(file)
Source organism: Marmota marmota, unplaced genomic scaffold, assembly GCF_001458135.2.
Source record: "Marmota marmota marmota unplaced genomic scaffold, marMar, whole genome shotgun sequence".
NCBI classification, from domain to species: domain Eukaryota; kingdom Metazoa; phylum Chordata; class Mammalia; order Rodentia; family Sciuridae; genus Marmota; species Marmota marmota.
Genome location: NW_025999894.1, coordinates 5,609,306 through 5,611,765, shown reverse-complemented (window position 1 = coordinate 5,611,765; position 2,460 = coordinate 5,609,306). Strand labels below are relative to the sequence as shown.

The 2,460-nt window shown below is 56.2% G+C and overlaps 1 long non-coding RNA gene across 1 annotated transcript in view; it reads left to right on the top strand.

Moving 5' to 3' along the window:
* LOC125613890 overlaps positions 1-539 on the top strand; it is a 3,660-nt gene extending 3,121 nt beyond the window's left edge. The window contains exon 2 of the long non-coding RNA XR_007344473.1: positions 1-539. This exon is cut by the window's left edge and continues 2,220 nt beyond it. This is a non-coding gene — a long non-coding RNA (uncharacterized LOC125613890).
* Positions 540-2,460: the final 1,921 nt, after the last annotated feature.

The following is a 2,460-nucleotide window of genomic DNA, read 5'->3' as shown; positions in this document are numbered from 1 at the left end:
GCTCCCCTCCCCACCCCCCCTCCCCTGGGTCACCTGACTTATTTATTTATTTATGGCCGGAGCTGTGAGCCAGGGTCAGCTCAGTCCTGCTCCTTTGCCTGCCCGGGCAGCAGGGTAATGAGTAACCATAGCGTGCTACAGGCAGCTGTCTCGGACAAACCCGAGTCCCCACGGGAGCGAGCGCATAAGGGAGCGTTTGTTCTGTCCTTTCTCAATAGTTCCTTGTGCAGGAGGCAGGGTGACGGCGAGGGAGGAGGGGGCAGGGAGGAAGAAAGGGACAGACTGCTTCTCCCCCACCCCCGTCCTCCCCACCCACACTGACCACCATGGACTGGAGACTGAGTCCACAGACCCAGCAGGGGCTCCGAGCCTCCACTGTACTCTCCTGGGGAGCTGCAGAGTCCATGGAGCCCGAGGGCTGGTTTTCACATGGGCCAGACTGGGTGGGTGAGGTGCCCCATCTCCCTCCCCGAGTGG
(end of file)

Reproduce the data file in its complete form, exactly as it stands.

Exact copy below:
Source organism: Marmota marmota, unplaced genomic scaffold, assembly GCF_001458135.2.
Source record: "Marmota marmota marmota unplaced genomic scaffold, marMar, whole genome shotgun sequence".
NCBI classification, from domain to species: domain Eukaryota; kingdom Metazoa; phylum Chordata; class Mammalia; order Rodentia; family Sciuridae; genus Marmota; species Marmota marmota.
Genome location: NW_025999894.1, coordinates 5,609,306 through 5,611,765, shown reverse-complemented (window position 1 = coordinate 5,611,765; position 2,460 = coordinate 5,609,306). Strand labels below are relative to the sequence as shown.

The 2,460-nt window shown below is 56.2% G+C and overlaps 1 long non-coding RNA gene across 1 annotated transcript in view; it reads left to right on the top strand.

Moving 5' to 3' along the window:
* LOC125613890 overlaps positions 1-539 on the top strand; it is a 3,660-nt gene extending 3,121 nt beyond the window's left edge. The window contains exon 2 of the long non-coding RNA XR_007344473.1: positions 1-539. This exon is cut by the window's left edge and continues 2,220 nt beyond it. This is a non-coding gene — a long non-coding RNA (uncharacterized LOC125613890).
* Positions 540-2,460: the final 1,921 nt, after the last annotated feature.

The following is a 2,460-nucleotide window of genomic DNA, read 5'->3' as shown; positions in this document are numbered from 1 at the left end:
GCTCCCCTCCCCACCCCCCCTCCCCTGGGTCACCTGACTTATTTATTTATTTATGGCCGGAGCTGTGAGCCAGGGTCAGCTCAGTCCTGCTCCTTTGCCTGCCCGGGCAGCAGGGTAATGAGTAACCATAGCGTGCTACAGGCAGCTGTCTCGGACAAACCCGAGTCCCCACGGGAGCGAGCGCATAAGGGAGCGTTTGTTCTGTCCTTTCTCAATAGTTCCTTGTGCAGGAGGCAGGGTGACGGCGAGGGAGGAGGGGGCAGGGAGGAAGAAAGGGACAGACTGCTTCTCCCCCACCCCCGTCCTCCCCACCCACACTGACCACCATGGACTGGAGACTGAGTCCACAGACCCAGCAGGGGCTCCGAGCCTCCACTGTACTCTCCTGGGGAGCTGCAGAGTCCATGGAGCCCGAGGGCTGGTTTTCACATGGGCCAGACTGGGTGGGTGAGGTGCCCCATCTCCCTCCCCGAGTGG